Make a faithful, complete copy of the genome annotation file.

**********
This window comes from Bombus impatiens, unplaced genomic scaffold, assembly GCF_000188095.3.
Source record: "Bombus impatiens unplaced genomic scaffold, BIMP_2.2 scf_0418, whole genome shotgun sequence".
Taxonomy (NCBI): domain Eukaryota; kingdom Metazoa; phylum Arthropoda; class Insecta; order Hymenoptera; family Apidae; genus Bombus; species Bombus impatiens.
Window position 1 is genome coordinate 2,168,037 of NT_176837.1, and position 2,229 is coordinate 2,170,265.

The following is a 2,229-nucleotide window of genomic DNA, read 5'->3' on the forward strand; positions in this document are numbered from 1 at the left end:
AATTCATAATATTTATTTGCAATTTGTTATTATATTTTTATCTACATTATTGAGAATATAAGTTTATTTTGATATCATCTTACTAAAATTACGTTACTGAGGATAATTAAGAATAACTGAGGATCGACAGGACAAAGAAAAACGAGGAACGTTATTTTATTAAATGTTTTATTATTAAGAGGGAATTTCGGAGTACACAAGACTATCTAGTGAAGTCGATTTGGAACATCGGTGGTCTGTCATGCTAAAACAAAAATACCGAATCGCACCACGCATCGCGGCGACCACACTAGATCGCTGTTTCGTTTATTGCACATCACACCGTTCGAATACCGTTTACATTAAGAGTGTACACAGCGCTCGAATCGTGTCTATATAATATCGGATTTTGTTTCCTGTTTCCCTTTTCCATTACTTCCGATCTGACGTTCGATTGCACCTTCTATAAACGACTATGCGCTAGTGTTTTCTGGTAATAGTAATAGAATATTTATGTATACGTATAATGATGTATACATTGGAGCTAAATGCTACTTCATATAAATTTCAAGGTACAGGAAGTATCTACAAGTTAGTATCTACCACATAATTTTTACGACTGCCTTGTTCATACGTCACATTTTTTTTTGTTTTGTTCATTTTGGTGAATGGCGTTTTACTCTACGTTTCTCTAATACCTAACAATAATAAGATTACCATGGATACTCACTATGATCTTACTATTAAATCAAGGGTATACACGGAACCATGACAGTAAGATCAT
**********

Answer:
This window comes from Bombus impatiens, unplaced genomic scaffold, assembly GCF_000188095.3.
Source record: "Bombus impatiens unplaced genomic scaffold, BIMP_2.2 scf_0418, whole genome shotgun sequence".
Taxonomy (NCBI): domain Eukaryota; kingdom Metazoa; phylum Arthropoda; class Insecta; order Hymenoptera; family Apidae; genus Bombus; species Bombus impatiens.
Window position 1 is genome coordinate 2,168,037 of NT_176837.1, and position 2,229 is coordinate 2,170,265.

The following is a 2,229-nucleotide window of genomic DNA, read 5'->3' on the forward strand; positions in this document are numbered from 1 at the left end:
AATTCATAATATTTATTTGCAATTTGTTATTATATTTTTATCTACATTATTGAGAATATAAGTTTATTTTGATATCATCTTACTAAAATTACGTTACTGAGGATAATTAAGAATAACTGAGGATCGACAGGACAAAGAAAAACGAGGAACGTTATTTTATTAAATGTTTTATTATTAAGAGGGAATTTCGGAGTACACAAGACTATCTAGTGAAGTCGATTTGGAACATCGGTGGTCTGTCATGCTAAAACAAAAATACCGAATCGCACCACGCATCGCGGCGACCACACTAGATCGCTGTTTCGTTTATTGCACATCACACCGTTCGAATACCGTTTACATTAAGAGTGTACACAGCGCTCGAATCGTGTCTATATAATATCGGATTTTGTTTCCTGTTTCCCTTTTCCATTACTTCCGATCTGACGTTCGATTGCACCTTCTATAAACGACTATGCGCTAGTGTTTTCTGGTAATAGTAATAGAATATTTATGTATACGTATAATGATGTATACATTGGAGCTAAATGCTACTTCATATAAATTTCAAGGTACAGGAAGTATCTACAAGTTAGTATCTACCACATAATTTTTACGACTGCCTTGTTCATACGTCACATTTTTTTTTGTTTTGTTCATTTTGGTGAATGGCGTTTTACTCTACGTTTCTCTAATACCTAACAATAATAAGATTACCATGGATACTCACTATGATCTTACTATTAAATCAAGGGTATACACGGAACCATGACAGTAAGATCAT